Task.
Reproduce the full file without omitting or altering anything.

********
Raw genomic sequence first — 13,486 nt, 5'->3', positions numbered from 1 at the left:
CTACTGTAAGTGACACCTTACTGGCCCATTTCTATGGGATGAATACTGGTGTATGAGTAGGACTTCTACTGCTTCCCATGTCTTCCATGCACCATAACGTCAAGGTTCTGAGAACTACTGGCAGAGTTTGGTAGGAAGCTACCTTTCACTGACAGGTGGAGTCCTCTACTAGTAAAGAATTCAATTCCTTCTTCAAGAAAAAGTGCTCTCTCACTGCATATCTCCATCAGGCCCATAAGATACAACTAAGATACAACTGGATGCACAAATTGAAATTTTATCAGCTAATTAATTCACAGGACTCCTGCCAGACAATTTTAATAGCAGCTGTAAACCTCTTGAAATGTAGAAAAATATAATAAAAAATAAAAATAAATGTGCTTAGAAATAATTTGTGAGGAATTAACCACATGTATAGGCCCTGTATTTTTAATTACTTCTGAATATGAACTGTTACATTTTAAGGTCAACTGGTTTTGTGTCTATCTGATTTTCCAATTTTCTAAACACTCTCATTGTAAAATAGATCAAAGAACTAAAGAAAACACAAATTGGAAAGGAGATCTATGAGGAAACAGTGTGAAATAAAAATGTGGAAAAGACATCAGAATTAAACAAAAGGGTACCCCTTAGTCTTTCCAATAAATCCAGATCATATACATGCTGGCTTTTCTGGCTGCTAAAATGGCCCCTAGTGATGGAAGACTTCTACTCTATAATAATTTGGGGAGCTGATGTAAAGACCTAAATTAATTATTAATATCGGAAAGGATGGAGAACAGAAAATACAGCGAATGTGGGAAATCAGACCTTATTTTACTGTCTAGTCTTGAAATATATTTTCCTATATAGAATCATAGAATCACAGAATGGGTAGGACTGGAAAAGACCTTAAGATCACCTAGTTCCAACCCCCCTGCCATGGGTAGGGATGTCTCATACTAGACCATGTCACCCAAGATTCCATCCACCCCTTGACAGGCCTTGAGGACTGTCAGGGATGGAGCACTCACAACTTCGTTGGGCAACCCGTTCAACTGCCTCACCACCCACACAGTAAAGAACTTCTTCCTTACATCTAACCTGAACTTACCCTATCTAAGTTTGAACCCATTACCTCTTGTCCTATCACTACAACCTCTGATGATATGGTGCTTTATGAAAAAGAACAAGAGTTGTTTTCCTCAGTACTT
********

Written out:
Raw genomic sequence first — 13,486 nt, 5'->3', positions numbered from 1 at the left:
CTACTGTAAGTGACACCTTACTGGCCCATTTCTATGGGATGAATACTGGTGTATGAGTAGGACTTCTACTGCTTCCCATGTCTTCCATGCACCATAACGTCAAGGTTCTGAGAACTACTGGCAGAGTTTGGTAGGAAGCTACCTTTCACTGACAGGTGGAGTCCTCTACTAGTAAAGAATTCAATTCCTTCTTCAAGAAAAAGTGCTCTCTCACTGCATATCTCCATCAGGCCCATAAGATACAACTAAGATACAACTGGATGCACAAATTGAAATTTTATCAGCTAATTAATTCACAGGACTCCTGCCAGACAATTTTAATAGCAGCTGTAAACCTCTTGAAATGTAGAAAAATATAATAAAAAATAAAAATAAATGTGCTTAGAAATAATTTGTGAGGAATTAACCACATGTATAGGCCCTGTATTTTTAATTACTTCTGAATATGAACTGTTACATTTTAAGGTCAACTGGTTTTGTGTCTATCTGATTTTCCAATTTTCTAAACACTCTCATTGTAAAATAGATCAAAGAACTAAAGAAAACACAAATTGGAAAGGAGATCTATGAGGAAACAGTGTGAAATAAAAATGTGGAAAAGACATCAGAATTAAACAAAAGGGTACCCCTTAGTCTTTCCAATAAATCCAGATCATATACATGCTGGCTTTTCTGGCTGCTAAAATGGCCCCTAGTGATGGAAGACTTCTACTCTATAATAATTTGGGGAGCTGATGTAAAGACCTAAATTAATTATTAATATCGGAAAGGATGGAGAACAGAAAATACAGCGAATGTGGGAAATCAGACCTTATTTTACTGTCTAGTCTTGAAATATATTTTCCTATATAGAATCATAGAATCACAGAATGGGTAGGACTGGAAAAGACCTTAAGATCACCTAGTTCCAACCCCCCTGCCATGGGTAGGGATGTCTCATACTAGACCATGTCACCCAAGATTCCATCCACCCCTTGACAGGCCTTGAGGACTGTCAGGGATGGAGCACTCACAACTTCGTTGGGCAACCCGTTCAACTGCCTCACCACCCACACAGTAAAGAACTTCTTCCTTACATCTAACCTGAACTTACCCTATCTAAGTTTGAACCCATTACCTCTTGTCCTATCACTACAACCTCTGATGATATGGTGCTTTATGAAAAAGAACAAGAGTTGTTTTCCTCAGTACTT